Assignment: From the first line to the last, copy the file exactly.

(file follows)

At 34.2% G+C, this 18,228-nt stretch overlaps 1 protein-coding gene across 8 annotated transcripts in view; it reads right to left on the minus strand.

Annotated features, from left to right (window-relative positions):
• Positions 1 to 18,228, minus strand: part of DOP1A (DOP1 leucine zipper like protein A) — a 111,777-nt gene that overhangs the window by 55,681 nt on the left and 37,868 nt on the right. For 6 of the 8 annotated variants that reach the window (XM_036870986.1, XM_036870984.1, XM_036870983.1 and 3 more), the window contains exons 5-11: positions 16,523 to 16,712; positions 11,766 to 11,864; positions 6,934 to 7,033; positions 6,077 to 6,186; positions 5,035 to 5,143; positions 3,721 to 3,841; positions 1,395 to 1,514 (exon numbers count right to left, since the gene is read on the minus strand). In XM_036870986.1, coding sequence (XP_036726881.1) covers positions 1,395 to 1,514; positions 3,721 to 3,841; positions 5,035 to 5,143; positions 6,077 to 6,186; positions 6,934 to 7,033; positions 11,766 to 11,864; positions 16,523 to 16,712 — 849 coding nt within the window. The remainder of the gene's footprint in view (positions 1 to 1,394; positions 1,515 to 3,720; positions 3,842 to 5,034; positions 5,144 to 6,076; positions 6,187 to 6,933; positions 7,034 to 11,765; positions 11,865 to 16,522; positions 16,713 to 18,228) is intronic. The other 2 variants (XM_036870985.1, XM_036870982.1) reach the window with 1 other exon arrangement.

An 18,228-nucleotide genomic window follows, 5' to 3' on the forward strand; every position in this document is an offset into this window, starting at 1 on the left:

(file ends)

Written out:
At 34.2% G+C, this 18,228-nt stretch overlaps 1 protein-coding gene across 8 annotated transcripts in view; it reads right to left on the minus strand.

Annotated features, from left to right (window-relative positions):
• Positions 1 to 18,228, minus strand: part of DOP1A (DOP1 leucine zipper like protein A) — a 111,777-nt gene that overhangs the window by 55,681 nt on the left and 37,868 nt on the right. For 6 of the 8 annotated variants that reach the window (XM_036870986.1, XM_036870984.1, XM_036870983.1 and 3 more), the window contains exons 5-11: positions 16,523 to 16,712; positions 11,766 to 11,864; positions 6,934 to 7,033; positions 6,077 to 6,186; positions 5,035 to 5,143; positions 3,721 to 3,841; positions 1,395 to 1,514 (exon numbers count right to left, since the gene is read on the minus strand). In XM_036870986.1, coding sequence (XP_036726881.1) covers positions 1,395 to 1,514; positions 3,721 to 3,841; positions 5,035 to 5,143; positions 6,077 to 6,186; positions 6,934 to 7,033; positions 11,766 to 11,864; positions 16,523 to 16,712 — 849 coding nt within the window. The remainder of the gene's footprint in view (positions 1 to 1,394; positions 1,515 to 3,720; positions 3,842 to 5,034; positions 5,144 to 6,076; positions 6,187 to 6,933; positions 7,034 to 11,765; positions 11,865 to 16,522; positions 16,713 to 18,228) is intronic. The other 2 variants (XM_036870985.1, XM_036870982.1) reach the window with 1 other exon arrangement.

An 18,228-nucleotide genomic window follows, 5' to 3' on the forward strand; every position in this document is an offset into this window, starting at 1 on the left: